In December 1932, a contract was awarded to Henry Barker Ltd of Nottingham to provide electric lighting on the road through the school: cost £49 12s 6d.
Playing Fields, Sports, Gardens and School Dinners -The poor state of the playing field was noted and £95 was allocated for re-seeding a portion of the site and ploughing,
cleaning and growing a crop of potatoes on the remaining portion. In May 1933, use of a horse and mower was approved to mow the playing field at 10s a time.
This was considered a cheaper option than purchasing a mower. In July the same year after a successful sports day, the school log records: In the evening, Messrs Larwood and Voce –
Notts and England cricketers – presented the prizes. The registers were not marked this afternoon on the occasion of the Sports Day.
About 40 boys in the senior school stayed for school dinner and the School Management Sub-Committee commented that: proper arrangements must be made to look after them.
Purchase of a gas stove, kettle, table and table cloths, cooking utensils and crockery for just under £20 was approved as was the employment of Mrs Whittaker, the caretaker’s wife, to
look after the boys for £15 pa.
The School Log Books -The earliest log books date from 1862 when legislation was introduced requiring head teachers to record the daily life in Government-financed schools.
For the rules governing the production of school log books, see Instructions on the Keeping of a School Log-Book.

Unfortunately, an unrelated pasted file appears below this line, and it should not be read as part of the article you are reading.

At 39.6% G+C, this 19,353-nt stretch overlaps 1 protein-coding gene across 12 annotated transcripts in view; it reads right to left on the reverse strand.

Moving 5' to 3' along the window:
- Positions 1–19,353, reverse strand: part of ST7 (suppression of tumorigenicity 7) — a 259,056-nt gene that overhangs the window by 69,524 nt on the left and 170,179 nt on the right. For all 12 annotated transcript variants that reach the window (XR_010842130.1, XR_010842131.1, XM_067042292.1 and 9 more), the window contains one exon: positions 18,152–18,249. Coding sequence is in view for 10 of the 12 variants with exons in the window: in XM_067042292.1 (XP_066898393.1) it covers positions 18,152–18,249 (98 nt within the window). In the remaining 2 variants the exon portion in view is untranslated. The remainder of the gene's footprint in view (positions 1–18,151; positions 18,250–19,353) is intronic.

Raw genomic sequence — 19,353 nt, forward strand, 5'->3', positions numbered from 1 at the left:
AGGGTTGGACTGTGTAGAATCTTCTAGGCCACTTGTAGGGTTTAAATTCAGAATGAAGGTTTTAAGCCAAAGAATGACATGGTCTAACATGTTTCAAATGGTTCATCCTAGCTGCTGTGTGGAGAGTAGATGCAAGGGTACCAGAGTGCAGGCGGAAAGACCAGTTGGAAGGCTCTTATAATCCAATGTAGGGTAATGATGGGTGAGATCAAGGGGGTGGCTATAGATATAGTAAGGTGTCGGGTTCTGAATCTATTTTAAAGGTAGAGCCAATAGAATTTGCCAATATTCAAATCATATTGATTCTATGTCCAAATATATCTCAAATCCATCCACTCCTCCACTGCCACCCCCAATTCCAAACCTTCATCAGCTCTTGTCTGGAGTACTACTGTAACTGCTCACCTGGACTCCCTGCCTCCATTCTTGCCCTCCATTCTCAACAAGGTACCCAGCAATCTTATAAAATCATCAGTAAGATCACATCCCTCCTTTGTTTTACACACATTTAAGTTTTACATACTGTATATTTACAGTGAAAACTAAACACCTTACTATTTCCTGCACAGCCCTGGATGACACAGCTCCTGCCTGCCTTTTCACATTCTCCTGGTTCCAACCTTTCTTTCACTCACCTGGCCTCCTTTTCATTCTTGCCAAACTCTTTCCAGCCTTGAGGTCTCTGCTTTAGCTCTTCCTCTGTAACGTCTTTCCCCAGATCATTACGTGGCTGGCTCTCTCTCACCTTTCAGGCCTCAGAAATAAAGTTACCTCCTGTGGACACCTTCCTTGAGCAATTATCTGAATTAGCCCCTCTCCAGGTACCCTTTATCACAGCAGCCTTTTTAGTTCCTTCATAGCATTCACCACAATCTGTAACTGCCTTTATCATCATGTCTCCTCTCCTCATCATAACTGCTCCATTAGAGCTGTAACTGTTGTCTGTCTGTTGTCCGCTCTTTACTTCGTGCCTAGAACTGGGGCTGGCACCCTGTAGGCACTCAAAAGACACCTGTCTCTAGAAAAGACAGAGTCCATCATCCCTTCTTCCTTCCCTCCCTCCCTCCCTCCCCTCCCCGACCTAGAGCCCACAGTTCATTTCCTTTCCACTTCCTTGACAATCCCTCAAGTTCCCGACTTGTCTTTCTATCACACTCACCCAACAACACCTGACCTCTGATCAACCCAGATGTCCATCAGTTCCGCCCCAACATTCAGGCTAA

School Log Books were compiled by schools’ head teachers on a daily basis. They were hand written and can be difficult to read. They record the daily running of the school and are, in
effect, a diary, frequently offering tantalising glimpses but no detail. There is a thirty year closure period on school log books. Much of what follows is abstracted from the school log
books for the Beeston Fields Senior School.
The log books for Beeston Fields Senior School are dominated by staff joining and leaving, staff absences, ill health and errors in the attendance records. Barely a week goes by without
at least one member of staff off sick or absent for domestic or family reasons. There are instances of teachers making mistakes in the register and boys’ marks having to be cancelled
or reinstated, the wrong day being filled in or the total entered in the wrong box and the
offending teacher sometimes admonished.
Infectious diseases are a recurring theme, affecting both staff and pupils. During January 1937 a serious influenza outbreak is recorded, resulting in attendance falling by over 40%. Several
members of staff went down with it and the head waged a constant battle to keep the ship afloat. Influenza seems to have been endemic throughout the 1930s and 40s especially, less so